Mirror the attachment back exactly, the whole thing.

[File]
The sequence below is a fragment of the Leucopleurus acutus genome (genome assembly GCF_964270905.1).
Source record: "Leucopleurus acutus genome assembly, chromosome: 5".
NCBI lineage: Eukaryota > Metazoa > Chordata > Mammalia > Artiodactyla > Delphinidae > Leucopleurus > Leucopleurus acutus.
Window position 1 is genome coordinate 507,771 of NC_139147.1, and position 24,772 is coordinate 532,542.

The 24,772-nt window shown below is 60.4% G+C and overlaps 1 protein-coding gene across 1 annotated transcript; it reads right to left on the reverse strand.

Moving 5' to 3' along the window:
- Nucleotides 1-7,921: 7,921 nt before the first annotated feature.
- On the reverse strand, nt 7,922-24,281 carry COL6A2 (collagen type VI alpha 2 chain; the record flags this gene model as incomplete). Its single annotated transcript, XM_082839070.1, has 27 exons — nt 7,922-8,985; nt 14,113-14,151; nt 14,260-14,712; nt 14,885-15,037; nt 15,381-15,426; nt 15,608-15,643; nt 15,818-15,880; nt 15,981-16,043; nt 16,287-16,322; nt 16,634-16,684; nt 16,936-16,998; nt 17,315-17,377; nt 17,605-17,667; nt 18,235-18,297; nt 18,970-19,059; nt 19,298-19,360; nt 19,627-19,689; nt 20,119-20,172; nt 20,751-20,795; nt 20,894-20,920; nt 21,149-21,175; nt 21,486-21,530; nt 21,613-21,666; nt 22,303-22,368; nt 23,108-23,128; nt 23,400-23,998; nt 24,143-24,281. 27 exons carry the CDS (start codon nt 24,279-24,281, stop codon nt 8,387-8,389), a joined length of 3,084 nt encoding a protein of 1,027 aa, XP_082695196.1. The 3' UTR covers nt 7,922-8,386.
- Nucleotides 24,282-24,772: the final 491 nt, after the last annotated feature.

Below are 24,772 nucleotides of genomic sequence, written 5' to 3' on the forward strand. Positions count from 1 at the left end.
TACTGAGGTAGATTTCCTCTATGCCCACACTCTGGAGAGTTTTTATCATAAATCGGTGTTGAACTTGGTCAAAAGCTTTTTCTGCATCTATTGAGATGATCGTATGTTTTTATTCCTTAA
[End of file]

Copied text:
The sequence below is a fragment of the Leucopleurus acutus genome (genome assembly GCF_964270905.1).
Source record: "Leucopleurus acutus genome assembly, chromosome: 5".
NCBI lineage: Eukaryota > Metazoa > Chordata > Mammalia > Artiodactyla > Delphinidae > Leucopleurus > Leucopleurus acutus.
Window position 1 is genome coordinate 507,771 of NC_139147.1, and position 24,772 is coordinate 532,542.

The 24,772-nt window shown below is 60.4% G+C and overlaps 1 protein-coding gene across 1 annotated transcript; it reads right to left on the reverse strand.

Moving 5' to 3' along the window:
- Nucleotides 1-7,921: 7,921 nt before the first annotated feature.
- On the reverse strand, nt 7,922-24,281 carry COL6A2 (collagen type VI alpha 2 chain; the record flags this gene model as incomplete). Its single annotated transcript, XM_082839070.1, has 27 exons — nt 7,922-8,985; nt 14,113-14,151; nt 14,260-14,712; nt 14,885-15,037; nt 15,381-15,426; nt 15,608-15,643; nt 15,818-15,880; nt 15,981-16,043; nt 16,287-16,322; nt 16,634-16,684; nt 16,936-16,998; nt 17,315-17,377; nt 17,605-17,667; nt 18,235-18,297; nt 18,970-19,059; nt 19,298-19,360; nt 19,627-19,689; nt 20,119-20,172; nt 20,751-20,795; nt 20,894-20,920; nt 21,149-21,175; nt 21,486-21,530; nt 21,613-21,666; nt 22,303-22,368; nt 23,108-23,128; nt 23,400-23,998; nt 24,143-24,281. 27 exons carry the CDS (start codon nt 24,279-24,281, stop codon nt 8,387-8,389), a joined length of 3,084 nt encoding a protein of 1,027 aa, XP_082695196.1. The 3' UTR covers nt 7,922-8,386.
- Nucleotides 24,282-24,772: the final 491 nt, after the last annotated feature.

Below are 24,772 nucleotides of genomic sequence, written 5' to 3' on the forward strand. Positions count from 1 at the left end.
TACTGAGGTAGATTTCCTCTATGCCCACACTCTGGAGAGTTTTTATCATAAATCGGTGTTGAACTTGGTCAAAAGCTTTTTCTGCATCTATTGAGATGATCGTATGTTTTTATTCCTTAA